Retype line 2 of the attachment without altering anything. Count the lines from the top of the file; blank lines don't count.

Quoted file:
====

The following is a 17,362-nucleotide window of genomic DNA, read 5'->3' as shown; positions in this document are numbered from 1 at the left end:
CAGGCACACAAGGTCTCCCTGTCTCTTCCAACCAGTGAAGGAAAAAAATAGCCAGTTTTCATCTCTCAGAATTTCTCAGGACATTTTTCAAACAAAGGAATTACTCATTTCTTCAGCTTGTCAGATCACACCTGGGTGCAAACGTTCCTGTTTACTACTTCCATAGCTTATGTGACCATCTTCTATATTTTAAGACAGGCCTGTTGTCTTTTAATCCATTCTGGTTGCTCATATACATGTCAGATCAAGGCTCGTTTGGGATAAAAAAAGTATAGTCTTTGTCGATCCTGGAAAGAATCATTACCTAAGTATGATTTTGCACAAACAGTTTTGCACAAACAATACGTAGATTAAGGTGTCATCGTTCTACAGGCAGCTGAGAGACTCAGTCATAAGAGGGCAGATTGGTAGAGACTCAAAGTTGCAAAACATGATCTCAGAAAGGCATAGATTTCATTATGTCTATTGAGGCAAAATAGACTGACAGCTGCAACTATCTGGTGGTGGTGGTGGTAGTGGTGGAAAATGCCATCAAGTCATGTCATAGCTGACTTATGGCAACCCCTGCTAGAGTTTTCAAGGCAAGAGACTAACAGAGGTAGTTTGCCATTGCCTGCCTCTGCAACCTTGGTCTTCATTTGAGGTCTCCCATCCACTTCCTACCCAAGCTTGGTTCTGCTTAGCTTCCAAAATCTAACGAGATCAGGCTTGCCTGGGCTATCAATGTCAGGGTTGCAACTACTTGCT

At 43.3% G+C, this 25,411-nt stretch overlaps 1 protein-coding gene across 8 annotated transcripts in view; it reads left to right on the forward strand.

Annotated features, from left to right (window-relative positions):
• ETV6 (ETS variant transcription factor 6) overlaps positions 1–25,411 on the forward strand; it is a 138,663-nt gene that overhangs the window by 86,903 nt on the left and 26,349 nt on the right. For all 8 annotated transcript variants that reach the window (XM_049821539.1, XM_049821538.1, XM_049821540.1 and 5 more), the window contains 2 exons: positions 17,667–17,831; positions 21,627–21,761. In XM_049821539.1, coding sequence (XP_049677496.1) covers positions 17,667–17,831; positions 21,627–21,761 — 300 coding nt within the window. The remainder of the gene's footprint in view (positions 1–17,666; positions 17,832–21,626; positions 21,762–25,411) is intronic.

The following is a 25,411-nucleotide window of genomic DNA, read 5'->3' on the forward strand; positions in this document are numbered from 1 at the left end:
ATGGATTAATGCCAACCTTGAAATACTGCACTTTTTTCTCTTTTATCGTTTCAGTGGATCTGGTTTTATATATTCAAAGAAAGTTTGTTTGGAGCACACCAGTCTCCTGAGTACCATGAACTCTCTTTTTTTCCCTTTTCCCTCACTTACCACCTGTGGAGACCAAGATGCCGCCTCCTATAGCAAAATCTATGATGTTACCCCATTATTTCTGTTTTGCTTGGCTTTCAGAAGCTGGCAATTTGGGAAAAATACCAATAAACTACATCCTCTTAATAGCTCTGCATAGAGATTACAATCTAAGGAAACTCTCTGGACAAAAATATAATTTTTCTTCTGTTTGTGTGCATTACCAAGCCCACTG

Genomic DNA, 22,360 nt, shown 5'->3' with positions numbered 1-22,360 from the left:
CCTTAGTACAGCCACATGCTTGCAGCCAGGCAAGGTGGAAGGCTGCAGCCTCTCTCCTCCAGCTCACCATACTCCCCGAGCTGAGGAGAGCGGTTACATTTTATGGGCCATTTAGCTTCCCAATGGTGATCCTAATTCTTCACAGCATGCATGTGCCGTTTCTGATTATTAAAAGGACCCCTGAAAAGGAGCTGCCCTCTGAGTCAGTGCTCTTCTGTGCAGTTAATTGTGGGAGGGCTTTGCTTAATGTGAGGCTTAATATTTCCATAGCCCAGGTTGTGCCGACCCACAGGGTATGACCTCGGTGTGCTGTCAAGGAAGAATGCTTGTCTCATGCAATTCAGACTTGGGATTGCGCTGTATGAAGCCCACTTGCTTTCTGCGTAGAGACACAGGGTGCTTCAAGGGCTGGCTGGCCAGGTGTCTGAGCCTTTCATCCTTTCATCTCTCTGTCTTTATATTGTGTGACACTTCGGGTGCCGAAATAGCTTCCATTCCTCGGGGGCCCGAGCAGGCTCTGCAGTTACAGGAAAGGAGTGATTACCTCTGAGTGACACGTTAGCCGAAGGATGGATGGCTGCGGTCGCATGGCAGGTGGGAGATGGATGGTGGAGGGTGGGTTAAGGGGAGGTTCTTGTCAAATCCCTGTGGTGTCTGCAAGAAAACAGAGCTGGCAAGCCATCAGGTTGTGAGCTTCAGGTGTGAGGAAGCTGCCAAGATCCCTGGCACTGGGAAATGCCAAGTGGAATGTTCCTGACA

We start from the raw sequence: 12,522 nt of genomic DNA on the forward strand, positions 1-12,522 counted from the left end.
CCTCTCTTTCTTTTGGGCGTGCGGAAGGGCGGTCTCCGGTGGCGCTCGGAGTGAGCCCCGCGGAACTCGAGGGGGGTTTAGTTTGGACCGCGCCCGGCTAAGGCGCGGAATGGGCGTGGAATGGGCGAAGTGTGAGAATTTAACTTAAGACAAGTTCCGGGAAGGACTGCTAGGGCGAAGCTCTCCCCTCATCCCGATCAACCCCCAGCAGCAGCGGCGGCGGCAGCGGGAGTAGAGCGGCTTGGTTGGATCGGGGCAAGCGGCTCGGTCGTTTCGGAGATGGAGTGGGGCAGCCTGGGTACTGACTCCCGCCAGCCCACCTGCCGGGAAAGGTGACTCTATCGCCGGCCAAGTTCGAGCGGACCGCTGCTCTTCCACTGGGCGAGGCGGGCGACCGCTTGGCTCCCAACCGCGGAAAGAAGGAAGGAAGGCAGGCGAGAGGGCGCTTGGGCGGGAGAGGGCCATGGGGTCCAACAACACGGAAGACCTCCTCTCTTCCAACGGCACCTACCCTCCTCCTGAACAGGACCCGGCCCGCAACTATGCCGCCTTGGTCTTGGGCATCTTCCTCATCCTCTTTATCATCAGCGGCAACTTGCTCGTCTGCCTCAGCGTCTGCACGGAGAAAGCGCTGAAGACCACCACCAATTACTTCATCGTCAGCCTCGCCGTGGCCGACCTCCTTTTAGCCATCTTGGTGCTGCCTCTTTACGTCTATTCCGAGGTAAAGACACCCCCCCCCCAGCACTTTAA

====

CAGGCACACAAGGTCTCCCTGTCTCTTCCAACCAGTGAAGGAAAAAAATAGCCAGTTTTCATCTCTCAGAATTTCTCAGGACATTTTTCAAACAAAGGAATTACTCATTTCTTCAGCTTGTCAGATCACACCTGGGTGCAAACGTTCCTGTTTACTACTTCCATAGCTTATGTGACCATCTTCTATATTTTAAGACAGGCCTGTTGTCTTTTAATCCATTCTGGTTGCTCATATACATGTCAGATCAAGGCTCGTTTGGGATAAAAAAAGTATAGTCTTTGTCGATCCTGGAAAGAATCATTACCTAAGTATGATTTTGCACAAACAGTTTTGCACAAACAATACGTAGATTAAGGTGTCATCGTTCTACAGGCAGCTGAGAGACTCAGTCATAAGAGGGCAGATTGGTAGAGACTCAAAGTTGCAAAACATGATCTCAGAAAGGCATAGATTTCATTATGTCTATTGAGGCAAAATAGACTGACAGCTGCAACTATCTGGTGGTGGTGGTGGTAGTGGTGGAAAATGCCATCAAGTCATGTCATAGCTGACTTATGGCAACCCCTGCTAGAGTTTTCAAGGCAAGAGACTAACAGAGGTAGTTTGCCATTGCCTGCCTCTGCAACCTTGGTCTTCATTTGAGGTCTCCCATCCACTTCCTACCCAAGCTTGGTTCTGCTTAGCTTCCAAAATCTAACGAGATCAGGCTTGCCTGGGCTATCAATGTCAGGGTTGCAACTACTTGCT